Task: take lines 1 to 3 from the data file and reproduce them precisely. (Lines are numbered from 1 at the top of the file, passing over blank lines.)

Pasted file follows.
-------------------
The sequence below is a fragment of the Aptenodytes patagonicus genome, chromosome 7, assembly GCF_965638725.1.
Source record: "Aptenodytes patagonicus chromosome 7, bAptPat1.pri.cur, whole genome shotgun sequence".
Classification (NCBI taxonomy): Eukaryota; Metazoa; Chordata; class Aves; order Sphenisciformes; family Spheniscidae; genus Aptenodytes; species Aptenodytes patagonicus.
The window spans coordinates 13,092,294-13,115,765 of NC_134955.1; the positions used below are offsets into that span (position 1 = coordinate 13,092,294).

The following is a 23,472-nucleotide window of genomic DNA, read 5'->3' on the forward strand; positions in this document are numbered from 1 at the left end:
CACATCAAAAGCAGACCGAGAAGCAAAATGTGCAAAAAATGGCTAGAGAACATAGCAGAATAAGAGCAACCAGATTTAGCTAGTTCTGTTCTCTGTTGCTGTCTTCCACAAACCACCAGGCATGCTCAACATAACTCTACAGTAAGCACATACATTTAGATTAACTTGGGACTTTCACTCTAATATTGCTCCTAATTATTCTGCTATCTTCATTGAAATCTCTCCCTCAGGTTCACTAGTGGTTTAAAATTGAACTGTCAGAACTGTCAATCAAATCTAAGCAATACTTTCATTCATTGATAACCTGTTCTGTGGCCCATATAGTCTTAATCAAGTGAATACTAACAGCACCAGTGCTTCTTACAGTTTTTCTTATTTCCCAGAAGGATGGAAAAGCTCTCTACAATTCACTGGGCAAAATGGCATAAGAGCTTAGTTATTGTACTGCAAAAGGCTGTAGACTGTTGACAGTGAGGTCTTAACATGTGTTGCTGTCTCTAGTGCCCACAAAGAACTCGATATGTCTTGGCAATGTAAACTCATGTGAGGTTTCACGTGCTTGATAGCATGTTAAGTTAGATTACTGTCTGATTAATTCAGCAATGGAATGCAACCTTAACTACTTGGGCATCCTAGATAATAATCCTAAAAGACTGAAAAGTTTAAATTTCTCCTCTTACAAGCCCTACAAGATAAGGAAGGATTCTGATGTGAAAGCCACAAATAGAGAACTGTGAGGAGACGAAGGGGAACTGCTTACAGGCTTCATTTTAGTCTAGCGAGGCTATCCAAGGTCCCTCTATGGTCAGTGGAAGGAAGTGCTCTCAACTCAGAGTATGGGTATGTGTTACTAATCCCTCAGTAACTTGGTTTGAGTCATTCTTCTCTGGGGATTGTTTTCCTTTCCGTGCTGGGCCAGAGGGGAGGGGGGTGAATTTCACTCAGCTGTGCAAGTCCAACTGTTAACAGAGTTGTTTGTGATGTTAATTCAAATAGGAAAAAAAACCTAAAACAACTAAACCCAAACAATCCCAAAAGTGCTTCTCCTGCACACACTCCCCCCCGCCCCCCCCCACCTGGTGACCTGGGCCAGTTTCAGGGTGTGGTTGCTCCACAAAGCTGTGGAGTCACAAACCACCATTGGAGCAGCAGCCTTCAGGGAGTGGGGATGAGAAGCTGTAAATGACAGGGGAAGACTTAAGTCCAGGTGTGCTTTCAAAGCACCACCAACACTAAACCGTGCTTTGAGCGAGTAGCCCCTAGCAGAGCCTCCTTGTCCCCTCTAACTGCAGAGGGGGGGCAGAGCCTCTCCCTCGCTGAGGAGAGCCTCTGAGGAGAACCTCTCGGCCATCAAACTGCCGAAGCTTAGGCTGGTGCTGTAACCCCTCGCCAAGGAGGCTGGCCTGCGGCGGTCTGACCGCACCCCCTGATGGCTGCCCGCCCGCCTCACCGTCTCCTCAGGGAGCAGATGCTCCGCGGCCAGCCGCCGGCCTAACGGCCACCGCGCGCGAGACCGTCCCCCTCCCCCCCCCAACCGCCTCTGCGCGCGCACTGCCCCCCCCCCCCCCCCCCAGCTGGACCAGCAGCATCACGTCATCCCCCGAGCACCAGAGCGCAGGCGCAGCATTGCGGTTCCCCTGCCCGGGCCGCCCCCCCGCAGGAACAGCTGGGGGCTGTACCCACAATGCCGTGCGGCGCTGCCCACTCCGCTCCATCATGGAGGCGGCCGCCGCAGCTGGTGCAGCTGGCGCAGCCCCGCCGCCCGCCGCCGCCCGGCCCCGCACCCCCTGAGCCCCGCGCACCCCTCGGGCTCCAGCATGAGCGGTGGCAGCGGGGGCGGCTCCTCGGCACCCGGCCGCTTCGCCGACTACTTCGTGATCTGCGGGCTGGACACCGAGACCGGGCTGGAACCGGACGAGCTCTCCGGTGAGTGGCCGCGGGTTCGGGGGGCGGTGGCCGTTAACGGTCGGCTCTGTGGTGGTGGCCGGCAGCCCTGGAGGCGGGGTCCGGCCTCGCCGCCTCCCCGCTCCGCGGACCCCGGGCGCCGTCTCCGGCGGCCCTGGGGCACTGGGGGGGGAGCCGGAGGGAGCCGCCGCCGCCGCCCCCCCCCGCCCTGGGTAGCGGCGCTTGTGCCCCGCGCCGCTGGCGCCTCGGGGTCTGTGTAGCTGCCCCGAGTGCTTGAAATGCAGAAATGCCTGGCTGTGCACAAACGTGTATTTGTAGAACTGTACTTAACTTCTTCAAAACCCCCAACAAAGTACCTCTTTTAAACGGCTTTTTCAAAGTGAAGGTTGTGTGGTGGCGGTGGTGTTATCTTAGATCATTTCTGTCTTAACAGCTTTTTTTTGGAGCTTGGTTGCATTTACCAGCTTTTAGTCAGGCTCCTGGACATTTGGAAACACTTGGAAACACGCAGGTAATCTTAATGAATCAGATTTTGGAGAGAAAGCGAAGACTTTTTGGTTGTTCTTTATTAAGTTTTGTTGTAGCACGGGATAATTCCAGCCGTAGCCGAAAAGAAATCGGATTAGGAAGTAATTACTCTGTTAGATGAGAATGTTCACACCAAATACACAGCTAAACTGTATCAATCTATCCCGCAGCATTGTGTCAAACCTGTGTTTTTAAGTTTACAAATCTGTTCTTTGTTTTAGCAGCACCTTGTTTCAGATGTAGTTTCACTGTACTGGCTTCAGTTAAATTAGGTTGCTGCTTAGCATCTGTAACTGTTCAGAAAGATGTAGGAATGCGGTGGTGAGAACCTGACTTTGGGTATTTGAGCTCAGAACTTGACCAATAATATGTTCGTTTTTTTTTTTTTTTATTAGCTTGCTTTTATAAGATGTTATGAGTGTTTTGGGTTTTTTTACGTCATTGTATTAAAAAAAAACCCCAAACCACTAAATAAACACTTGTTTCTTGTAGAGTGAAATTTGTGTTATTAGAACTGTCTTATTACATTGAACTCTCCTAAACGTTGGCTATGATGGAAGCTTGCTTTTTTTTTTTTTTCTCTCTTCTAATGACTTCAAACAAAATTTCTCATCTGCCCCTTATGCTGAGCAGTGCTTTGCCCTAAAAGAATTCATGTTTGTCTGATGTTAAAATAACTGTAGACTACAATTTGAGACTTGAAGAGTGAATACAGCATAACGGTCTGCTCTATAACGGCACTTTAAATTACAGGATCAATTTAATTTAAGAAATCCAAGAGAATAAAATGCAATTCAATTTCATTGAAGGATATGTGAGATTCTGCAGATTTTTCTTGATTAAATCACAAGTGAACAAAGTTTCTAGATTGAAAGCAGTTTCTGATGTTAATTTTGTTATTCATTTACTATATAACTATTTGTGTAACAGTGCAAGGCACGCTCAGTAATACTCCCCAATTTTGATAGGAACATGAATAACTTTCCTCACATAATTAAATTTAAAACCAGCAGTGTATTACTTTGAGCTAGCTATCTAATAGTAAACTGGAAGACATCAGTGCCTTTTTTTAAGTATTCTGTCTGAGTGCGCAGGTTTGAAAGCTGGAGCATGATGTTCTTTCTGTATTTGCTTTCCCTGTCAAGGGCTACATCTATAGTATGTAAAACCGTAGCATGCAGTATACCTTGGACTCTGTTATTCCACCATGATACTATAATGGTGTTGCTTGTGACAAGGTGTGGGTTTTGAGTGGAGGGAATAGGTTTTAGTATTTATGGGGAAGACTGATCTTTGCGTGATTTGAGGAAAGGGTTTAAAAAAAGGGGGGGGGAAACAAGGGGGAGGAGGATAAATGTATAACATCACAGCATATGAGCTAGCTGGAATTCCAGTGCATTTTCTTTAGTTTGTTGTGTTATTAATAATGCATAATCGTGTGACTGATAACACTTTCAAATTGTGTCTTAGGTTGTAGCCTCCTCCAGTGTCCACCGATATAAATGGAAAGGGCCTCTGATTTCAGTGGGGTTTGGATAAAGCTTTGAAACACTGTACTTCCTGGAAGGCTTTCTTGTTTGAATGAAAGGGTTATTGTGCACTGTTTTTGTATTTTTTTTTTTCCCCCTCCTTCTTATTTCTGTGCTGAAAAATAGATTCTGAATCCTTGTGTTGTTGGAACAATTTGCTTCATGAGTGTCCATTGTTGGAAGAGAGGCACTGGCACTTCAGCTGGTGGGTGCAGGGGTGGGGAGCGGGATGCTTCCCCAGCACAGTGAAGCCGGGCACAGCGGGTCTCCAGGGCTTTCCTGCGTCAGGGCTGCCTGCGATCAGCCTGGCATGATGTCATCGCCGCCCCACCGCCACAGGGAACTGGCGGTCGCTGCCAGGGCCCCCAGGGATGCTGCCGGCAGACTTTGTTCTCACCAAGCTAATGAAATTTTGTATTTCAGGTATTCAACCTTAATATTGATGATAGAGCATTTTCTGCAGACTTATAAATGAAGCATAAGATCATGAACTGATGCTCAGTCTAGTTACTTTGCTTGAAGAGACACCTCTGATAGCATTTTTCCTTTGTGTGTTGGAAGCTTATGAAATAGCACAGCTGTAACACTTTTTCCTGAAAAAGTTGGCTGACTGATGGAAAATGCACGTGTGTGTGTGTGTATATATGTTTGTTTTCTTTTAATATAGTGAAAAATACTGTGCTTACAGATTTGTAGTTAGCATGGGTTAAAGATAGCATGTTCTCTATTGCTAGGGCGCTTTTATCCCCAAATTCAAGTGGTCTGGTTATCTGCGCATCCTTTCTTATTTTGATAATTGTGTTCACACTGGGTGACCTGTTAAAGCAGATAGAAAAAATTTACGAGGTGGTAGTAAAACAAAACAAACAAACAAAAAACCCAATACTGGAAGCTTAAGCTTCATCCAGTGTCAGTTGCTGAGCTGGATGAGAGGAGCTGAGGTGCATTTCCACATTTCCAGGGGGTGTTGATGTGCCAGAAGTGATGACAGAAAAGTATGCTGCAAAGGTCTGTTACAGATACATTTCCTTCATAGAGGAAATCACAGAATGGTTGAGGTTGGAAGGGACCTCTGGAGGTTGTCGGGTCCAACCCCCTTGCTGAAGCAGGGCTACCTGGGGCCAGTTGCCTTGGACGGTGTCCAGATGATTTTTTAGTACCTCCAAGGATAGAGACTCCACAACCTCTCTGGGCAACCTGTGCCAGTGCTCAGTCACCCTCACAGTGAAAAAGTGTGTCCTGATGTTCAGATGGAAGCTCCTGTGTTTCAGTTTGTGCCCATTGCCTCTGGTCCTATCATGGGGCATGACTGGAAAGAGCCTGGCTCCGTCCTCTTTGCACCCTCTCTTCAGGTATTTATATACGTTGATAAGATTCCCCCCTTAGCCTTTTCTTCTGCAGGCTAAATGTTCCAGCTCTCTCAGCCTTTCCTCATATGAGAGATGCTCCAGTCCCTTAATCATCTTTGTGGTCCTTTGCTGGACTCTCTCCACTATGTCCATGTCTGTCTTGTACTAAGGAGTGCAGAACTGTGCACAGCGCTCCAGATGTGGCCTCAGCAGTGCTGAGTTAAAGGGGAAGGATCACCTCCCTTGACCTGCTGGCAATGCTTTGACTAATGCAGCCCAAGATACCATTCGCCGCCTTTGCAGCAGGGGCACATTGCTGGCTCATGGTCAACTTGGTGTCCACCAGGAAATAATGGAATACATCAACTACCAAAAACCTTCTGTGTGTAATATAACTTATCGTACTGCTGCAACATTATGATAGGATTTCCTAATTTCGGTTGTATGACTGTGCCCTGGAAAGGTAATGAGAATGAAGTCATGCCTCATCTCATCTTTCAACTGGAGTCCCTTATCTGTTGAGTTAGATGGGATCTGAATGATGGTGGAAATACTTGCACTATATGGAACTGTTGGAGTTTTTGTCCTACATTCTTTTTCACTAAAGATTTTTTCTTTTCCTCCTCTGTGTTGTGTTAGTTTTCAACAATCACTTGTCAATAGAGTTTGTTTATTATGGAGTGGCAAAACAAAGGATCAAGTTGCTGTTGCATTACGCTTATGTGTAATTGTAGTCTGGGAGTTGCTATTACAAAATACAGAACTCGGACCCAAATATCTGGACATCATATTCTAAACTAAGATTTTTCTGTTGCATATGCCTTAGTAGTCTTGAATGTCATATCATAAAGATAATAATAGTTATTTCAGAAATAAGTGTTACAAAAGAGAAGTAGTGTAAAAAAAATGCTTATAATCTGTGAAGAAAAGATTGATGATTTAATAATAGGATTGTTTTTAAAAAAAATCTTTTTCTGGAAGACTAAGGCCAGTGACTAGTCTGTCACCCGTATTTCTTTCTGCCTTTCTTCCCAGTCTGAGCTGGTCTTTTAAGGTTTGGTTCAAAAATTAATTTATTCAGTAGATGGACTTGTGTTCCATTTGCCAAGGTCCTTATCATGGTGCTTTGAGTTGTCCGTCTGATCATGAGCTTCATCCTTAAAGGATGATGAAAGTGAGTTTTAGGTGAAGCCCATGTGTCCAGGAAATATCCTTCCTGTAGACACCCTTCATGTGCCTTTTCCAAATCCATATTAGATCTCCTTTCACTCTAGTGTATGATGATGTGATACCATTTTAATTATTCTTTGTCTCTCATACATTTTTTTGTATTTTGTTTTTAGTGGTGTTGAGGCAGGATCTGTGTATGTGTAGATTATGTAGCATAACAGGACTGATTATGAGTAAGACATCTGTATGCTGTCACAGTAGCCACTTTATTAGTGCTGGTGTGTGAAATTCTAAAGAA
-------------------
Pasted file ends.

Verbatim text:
The sequence below is a fragment of the Aptenodytes patagonicus genome, chromosome 7, assembly GCF_965638725.1.
Source record: "Aptenodytes patagonicus chromosome 7, bAptPat1.pri.cur, whole genome shotgun sequence".
Classification (NCBI taxonomy): Eukaryota; Metazoa; Chordata; class Aves; order Sphenisciformes; family Spheniscidae; genus Aptenodytes; species Aptenodytes patagonicus.